The New York Times
By Michael Cooper, February 16, 2015
The music of Carlos Chávez, a key 20th-century Mexican composer whose works blended modern, folk and pre-Columbian influences, will be explored this summer at the Bard SummerScape Festival in Annandale-on-Hudson, N.Y., the festival announced Monday.
The festival, which runs from June 25 through Aug. 16, will devote its last two weekends to a program called “Chávez and His World,” devoted to his music and that of other 20th-century Latin American composers. Some of Chávez’s best-known works — including his “Sinfonía india” and “H.P.,” a ballet symphony — will be played, along with works by Silvestre Revueltas, Alberto Ginastera, Heitor Villa-Lobos, and an overview of Mexican choral music.
The music will be performed by the American Symphony Orchestra, led by Leon Botstein, the ensemble’s music director and the president of Bard.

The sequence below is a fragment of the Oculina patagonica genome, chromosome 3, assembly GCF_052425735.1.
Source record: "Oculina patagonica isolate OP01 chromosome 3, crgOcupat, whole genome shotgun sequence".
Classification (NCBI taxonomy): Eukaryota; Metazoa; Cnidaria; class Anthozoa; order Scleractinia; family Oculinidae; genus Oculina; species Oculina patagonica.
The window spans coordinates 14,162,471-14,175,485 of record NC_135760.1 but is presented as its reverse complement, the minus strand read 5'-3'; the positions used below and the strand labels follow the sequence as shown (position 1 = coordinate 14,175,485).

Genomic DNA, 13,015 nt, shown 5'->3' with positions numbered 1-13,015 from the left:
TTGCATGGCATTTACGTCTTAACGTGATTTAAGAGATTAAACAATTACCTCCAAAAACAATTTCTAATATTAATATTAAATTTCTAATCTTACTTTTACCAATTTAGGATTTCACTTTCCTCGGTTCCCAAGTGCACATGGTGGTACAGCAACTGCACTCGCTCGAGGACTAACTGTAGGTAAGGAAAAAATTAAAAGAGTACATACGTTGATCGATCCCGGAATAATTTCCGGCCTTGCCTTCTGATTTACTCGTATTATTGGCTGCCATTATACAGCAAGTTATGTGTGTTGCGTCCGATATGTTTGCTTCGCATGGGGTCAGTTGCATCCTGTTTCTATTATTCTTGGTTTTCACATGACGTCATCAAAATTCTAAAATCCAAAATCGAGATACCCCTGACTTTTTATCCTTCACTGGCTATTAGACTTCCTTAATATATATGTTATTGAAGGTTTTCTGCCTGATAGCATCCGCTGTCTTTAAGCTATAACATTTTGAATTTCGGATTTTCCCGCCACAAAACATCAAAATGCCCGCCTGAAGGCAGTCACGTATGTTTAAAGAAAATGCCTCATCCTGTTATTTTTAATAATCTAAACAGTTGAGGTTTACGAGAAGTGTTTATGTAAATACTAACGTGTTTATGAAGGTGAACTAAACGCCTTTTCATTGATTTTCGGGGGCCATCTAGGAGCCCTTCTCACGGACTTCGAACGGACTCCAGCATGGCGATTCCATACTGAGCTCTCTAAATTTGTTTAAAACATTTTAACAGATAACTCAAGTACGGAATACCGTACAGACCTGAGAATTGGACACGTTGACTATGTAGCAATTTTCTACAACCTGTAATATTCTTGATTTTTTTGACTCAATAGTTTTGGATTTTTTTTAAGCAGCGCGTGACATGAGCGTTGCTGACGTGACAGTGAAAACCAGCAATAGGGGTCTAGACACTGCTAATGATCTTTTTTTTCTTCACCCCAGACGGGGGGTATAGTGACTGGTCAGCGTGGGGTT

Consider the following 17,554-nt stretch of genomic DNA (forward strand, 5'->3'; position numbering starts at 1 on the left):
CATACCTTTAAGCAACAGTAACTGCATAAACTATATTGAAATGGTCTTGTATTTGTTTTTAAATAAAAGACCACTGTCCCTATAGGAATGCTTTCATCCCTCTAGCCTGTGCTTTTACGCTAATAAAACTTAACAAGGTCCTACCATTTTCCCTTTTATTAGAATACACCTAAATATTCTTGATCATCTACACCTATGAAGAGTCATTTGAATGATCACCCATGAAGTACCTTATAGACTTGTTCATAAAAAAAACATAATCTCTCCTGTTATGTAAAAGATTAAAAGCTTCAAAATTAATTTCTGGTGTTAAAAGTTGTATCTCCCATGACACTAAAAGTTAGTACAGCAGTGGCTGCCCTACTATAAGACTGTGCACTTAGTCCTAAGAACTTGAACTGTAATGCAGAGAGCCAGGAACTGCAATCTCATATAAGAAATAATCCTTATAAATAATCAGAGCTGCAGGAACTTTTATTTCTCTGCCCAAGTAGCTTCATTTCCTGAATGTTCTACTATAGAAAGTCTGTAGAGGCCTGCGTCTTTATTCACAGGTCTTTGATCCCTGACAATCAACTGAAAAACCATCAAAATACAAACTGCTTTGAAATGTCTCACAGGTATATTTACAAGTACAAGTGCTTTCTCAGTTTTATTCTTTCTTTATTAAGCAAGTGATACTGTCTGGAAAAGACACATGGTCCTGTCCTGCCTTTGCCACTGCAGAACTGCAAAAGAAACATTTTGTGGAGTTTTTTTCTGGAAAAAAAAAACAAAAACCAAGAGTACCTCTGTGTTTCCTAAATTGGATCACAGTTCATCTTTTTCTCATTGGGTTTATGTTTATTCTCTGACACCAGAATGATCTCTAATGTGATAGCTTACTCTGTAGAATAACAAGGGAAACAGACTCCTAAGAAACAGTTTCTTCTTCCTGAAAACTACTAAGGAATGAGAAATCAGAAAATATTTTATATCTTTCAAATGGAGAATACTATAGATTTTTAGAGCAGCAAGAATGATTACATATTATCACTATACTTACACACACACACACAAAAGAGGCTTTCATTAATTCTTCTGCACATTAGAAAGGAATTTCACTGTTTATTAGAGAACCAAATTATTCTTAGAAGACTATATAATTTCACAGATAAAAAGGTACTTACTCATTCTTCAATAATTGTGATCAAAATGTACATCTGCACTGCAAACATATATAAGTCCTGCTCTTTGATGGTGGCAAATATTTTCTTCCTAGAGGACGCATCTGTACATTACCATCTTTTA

The festival will also present the first American staging of “The Wreckers,” which is considered the best opera by Dame Ethel Smyth, the composer, author and suffragette who died in 1944 at the age of 86. (Her one-act opera “Der Wald,” is the only work by a woman ever produced at the Metropolitan Opera; the Met plans to add another in its 2016-17 season when it is to stage Kaija Saariaho’s 2000 opera, “L’Amour de Loin.”
Mr. Botstein and the American Symphony Orchestra gave “The Wreckers” its American premiere in 2007 at Avery Fisher Hall in a concert version; the performance at this summer’s festival is believed to be its first staged production in America. It is to be directed by Thaddeus Strassberger.
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